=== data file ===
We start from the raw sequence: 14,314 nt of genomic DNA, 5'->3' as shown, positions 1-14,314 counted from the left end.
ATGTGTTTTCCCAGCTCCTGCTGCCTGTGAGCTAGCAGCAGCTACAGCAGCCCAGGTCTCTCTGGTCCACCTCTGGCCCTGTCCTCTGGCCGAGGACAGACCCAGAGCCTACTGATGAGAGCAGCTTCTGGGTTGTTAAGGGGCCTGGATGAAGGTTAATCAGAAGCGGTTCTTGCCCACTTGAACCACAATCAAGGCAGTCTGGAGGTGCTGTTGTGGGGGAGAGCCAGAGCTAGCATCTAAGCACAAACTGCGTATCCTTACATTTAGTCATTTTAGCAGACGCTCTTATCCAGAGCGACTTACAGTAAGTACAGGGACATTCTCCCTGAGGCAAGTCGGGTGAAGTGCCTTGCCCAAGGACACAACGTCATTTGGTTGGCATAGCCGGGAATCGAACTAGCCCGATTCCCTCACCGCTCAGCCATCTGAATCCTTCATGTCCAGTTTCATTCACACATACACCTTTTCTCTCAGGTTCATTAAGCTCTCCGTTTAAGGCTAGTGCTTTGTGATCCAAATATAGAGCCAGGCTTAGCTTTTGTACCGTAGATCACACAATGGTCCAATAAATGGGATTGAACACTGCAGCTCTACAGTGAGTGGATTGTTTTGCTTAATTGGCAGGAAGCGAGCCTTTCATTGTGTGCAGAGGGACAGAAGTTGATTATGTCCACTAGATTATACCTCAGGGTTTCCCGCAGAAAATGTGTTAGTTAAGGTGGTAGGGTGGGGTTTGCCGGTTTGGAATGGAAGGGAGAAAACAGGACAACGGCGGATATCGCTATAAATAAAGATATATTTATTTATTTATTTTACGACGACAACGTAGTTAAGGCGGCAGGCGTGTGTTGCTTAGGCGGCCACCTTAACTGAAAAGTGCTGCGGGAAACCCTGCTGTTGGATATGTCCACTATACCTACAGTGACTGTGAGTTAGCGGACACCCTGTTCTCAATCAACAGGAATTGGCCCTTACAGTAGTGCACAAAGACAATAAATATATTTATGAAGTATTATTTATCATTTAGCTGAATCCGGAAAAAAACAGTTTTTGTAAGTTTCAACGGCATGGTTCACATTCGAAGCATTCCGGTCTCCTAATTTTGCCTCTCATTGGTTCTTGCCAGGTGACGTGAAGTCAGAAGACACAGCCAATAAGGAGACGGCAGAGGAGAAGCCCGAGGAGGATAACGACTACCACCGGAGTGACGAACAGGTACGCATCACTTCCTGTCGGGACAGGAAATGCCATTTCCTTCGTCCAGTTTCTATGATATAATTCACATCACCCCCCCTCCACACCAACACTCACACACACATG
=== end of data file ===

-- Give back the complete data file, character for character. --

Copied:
We start from the raw sequence: 14,314 nt of genomic DNA, 5'->3' as shown, positions 1-14,314 counted from the left end.
ATGTGTTTTCCCAGCTCCTGCTGCCTGTGAGCTAGCAGCAGCTACAGCAGCCCAGGTCTCTCTGGTCCACCTCTGGCCCTGTCCTCTGGCCGAGGACAGACCCAGAGCCTACTGATGAGAGCAGCTTCTGGGTTGTTAAGGGGCCTGGATGAAGGTTAATCAGAAGCGGTTCTTGCCCACTTGAACCACAATCAAGGCAGTCTGGAGGTGCTGTTGTGGGGGAGAGCCAGAGCTAGCATCTAAGCACAAACTGCGTATCCTTACATTTAGTCATTTTAGCAGACGCTCTTATCCAGAGCGACTTACAGTAAGTACAGGGACATTCTCCCTGAGGCAAGTCGGGTGAAGTGCCTTGCCCAAGGACACAACGTCATTTGGTTGGCATAGCCGGGAATCGAACTAGCCCGATTCCCTCACCGCTCAGCCATCTGAATCCTTCATGTCCAGTTTCATTCACACATACACCTTTTCTCTCAGGTTCATTAAGCTCTCCGTTTAAGGCTAGTGCTTTGTGATCCAAATATAGAGCCAGGCTTAGCTTTTGTACCGTAGATCACACAATGGTCCAATAAATGGGATTGAACACTGCAGCTCTACAGTGAGTGGATTGTTTTGCTTAATTGGCAGGAAGCGAGCCTTTCATTGTGTGCAGAGGGACAGAAGTTGATTATGTCCACTAGATTATACCTCAGGGTTTCCCGCAGAAAATGTGTTAGTTAAGGTGGTAGGGTGGGGTTTGCCGGTTTGGAATGGAAGGGAGAAAACAGGACAACGGCGGATATCGCTATAAATAAAGATATATTTATTTATTTATTTTACGACGACAACGTAGTTAAGGCGGCAGGCGTGTGTTGCTTAGGCGGCCACCTTAACTGAAAAGTGCTGCGGGAAACCCTGCTGTTGGATATGTCCACTATACCTACAGTGACTGTGAGTTAGCGGACACCCTGTTCTCAATCAACAGGAATTGGCCCTTACAGTAGTGCACAAAGACAATAAATATATTTATGAAGTATTATTTATCATTTAGCTGAATCCGGAAAAAAACAGTTTTTGTAAGTTTCAACGGCATGGTTCACATTCGAAGCATTCCGGTCTCCTAATTTTGCCTCTCATTGGTTCTTGCCAGGTGACGTGAAGTCAGAAGACACAGCCAATAAGGAGACGGCAGAGGAGAAGCCCGAGGAGGATAACGACTACCACCGGAGTGACGAACAGGTACGCATCACTTCCTGTCGGGACAGGAAATGCCATTTCCTTCGTCCAGTTTCTATGATATAATTCACATCACCCCCCCTCCACACCAACACTCACACACACATG